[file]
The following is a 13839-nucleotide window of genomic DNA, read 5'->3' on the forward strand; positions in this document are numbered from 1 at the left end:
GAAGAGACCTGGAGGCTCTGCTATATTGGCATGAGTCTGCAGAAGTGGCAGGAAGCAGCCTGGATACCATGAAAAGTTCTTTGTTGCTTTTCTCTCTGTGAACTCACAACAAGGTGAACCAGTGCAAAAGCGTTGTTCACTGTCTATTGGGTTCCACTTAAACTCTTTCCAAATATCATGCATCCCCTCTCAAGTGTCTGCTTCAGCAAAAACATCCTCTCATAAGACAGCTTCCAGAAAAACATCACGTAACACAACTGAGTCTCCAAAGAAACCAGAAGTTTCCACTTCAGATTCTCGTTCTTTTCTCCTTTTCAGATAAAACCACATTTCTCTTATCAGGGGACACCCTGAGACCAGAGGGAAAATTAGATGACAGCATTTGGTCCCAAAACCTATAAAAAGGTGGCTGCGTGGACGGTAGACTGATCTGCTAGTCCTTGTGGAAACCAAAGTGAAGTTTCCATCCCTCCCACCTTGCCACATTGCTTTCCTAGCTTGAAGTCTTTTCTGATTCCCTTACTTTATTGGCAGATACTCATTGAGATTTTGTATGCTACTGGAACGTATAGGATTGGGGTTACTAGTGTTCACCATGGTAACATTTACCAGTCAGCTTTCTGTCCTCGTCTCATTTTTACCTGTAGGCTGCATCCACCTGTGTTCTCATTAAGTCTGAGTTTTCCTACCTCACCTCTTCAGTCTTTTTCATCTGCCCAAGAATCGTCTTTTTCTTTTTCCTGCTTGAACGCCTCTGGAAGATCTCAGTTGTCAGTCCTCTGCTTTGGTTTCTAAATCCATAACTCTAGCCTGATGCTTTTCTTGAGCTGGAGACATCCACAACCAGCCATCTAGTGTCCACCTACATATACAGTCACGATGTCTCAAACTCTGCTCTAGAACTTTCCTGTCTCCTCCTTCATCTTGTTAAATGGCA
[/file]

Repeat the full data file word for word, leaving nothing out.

The following is a 13839-nucleotide window of genomic DNA, read 5'->3' on the forward strand; positions in this document are numbered from 1 at the left end:
GAAGAGACCTGGAGGCTCTGCTATATTGGCATGAGTCTGCAGAAGTGGCAGGAAGCAGCCTGGATACCATGAAAAGTTCTTTGTTGCTTTTCTCTCTGTGAACTCACAACAAGGTGAACCAGTGCAAAAGCGTTGTTCACTGTCTATTGGGTTCCACTTAAACTCTTTCCAAATATCATGCATCCCCTCTCAAGTGTCTGCTTCAGCAAAAACATCCTCTCATAAGACAGCTTCCAGAAAAACATCACGTAACACAACTGAGTCTCCAAAGAAACCAGAAGTTTCCACTTCAGATTCTCGTTCTTTTCTCCTTTTCAGATAAAACCACATTTCTCTTATCAGGGGACACCCTGAGACCAGAGGGAAAATTAGATGACAGCATTTGGTCCCAAAACCTATAAAAAGGTGGCTGCGTGGACGGTAGACTGATCTGCTAGTCCTTGTGGAAACCAAAGTGAAGTTTCCATCCCTCCCACCTTGCCACATTGCTTTCCTAGCTTGAAGTCTTTTCTGATTCCCTTACTTTATTGGCAGATACTCATTGAGATTTTGTATGCTACTGGAACGTATAGGATTGGGGTTACTAGTGTTCACCATGGTAACATTTACCAGTCAGCTTTCTGTCCTCGTCTCATTTTTACCTGTAGGCTGCATCCACCTGTGTTCTCATTAAGTCTGAGTTTTCCTACCTCACCTCTTCAGTCTTTTTCATCTGCCCAAGAATCGTCTTTTTCTTTTTCCTGCTTGAACGCCTCTGGAAGATCTCAGTTGTCAGTCCTCTGCTTTGGTTTCTAAATCCATAACTCTAGCCTGATGCTTTTCTTGAGCTGGAGACATCCACAACCAGCCATCTAGTGTCCACCTACATATACAGTCACGATGTCTCAAACTCTGCTCTAGAACTTTCCTGTCTCCTCCTTCATCTTGTTAAATGGCA